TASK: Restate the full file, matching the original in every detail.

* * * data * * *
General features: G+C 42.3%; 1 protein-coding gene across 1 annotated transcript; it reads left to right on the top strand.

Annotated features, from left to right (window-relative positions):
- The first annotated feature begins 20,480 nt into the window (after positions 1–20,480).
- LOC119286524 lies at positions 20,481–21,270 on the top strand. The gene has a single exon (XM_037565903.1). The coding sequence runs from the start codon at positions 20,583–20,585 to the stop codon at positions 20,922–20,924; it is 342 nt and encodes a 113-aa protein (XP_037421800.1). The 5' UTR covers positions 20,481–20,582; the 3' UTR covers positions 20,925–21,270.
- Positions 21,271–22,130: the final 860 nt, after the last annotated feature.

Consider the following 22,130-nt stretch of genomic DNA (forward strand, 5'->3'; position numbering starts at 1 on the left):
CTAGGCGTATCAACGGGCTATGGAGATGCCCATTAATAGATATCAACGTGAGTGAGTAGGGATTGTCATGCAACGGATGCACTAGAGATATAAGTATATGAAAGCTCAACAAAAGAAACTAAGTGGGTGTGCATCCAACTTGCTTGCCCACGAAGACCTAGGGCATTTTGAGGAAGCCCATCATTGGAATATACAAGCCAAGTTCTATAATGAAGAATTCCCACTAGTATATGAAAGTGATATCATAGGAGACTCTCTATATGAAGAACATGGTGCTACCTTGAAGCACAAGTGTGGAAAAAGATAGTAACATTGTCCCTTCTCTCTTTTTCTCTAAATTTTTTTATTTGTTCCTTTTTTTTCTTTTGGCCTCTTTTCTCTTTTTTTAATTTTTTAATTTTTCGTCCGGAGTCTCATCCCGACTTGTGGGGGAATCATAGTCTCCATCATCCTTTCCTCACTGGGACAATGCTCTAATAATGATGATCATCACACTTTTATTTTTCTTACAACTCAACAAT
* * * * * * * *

General features: G+C 42.3%; 1 protein-coding gene across 1 annotated transcript; it reads left to right on the top strand.

Annotated features, from left to right (window-relative positions):
- The first annotated feature begins 20,480 nt into the window (after positions 1–20,480).
- LOC119286524 lies at positions 20,481–21,270 on the top strand. The gene has a single exon (XM_037565903.1). The coding sequence runs from the start codon at positions 20,583–20,585 to the stop codon at positions 20,922–20,924; it is 342 nt and encodes a 113-aa protein (XP_037421800.1). The 5' UTR covers positions 20,481–20,582; the 3' UTR covers positions 20,925–21,270.
- Positions 21,271–22,130: the final 860 nt, after the last annotated feature.

Consider the following 22,130-nt stretch of genomic DNA (forward strand, 5'->3'; position numbering starts at 1 on the left):
CTAGGCGTATCAACGGGCTATGGAGATGCCCATTAATAGATATCAACGTGAGTGAGTAGGGATTGTCATGCAACGGATGCACTAGAGATATAAGTATATGAAAGCTCAACAAAAGAAACTAAGTGGGTGTGCATCCAACTTGCTTGCCCACGAAGACCTAGGGCATTTTGAGGAAGCCCATCATTGGAATATACAAGCCAAGTTCTATAATGAAGAATTCCCACTAGTATATGAAAGTGATATCATAGGAGACTCTCTATATGAAGAACATGGTGCTACCTTGAAGCACAAGTGTGGAAAAAGATAGTAACATTGTCCCTTCTCTCTTTTTCTCTAAATTTTTTTATTTGTTCCTTTTTTTTCTTTTGGCCTCTTTTCTCTTTTTTTAATTTTTTAATTTTTCGTCCGGAGTCTCATCCCGACTTGTGGGGGAATCATAGTCTCCATCATCCTTTCCTCACTGGGACAATGCTCTAATAATGATGATCATCACACTTTTATTTTTCTTACAACTCAACAAT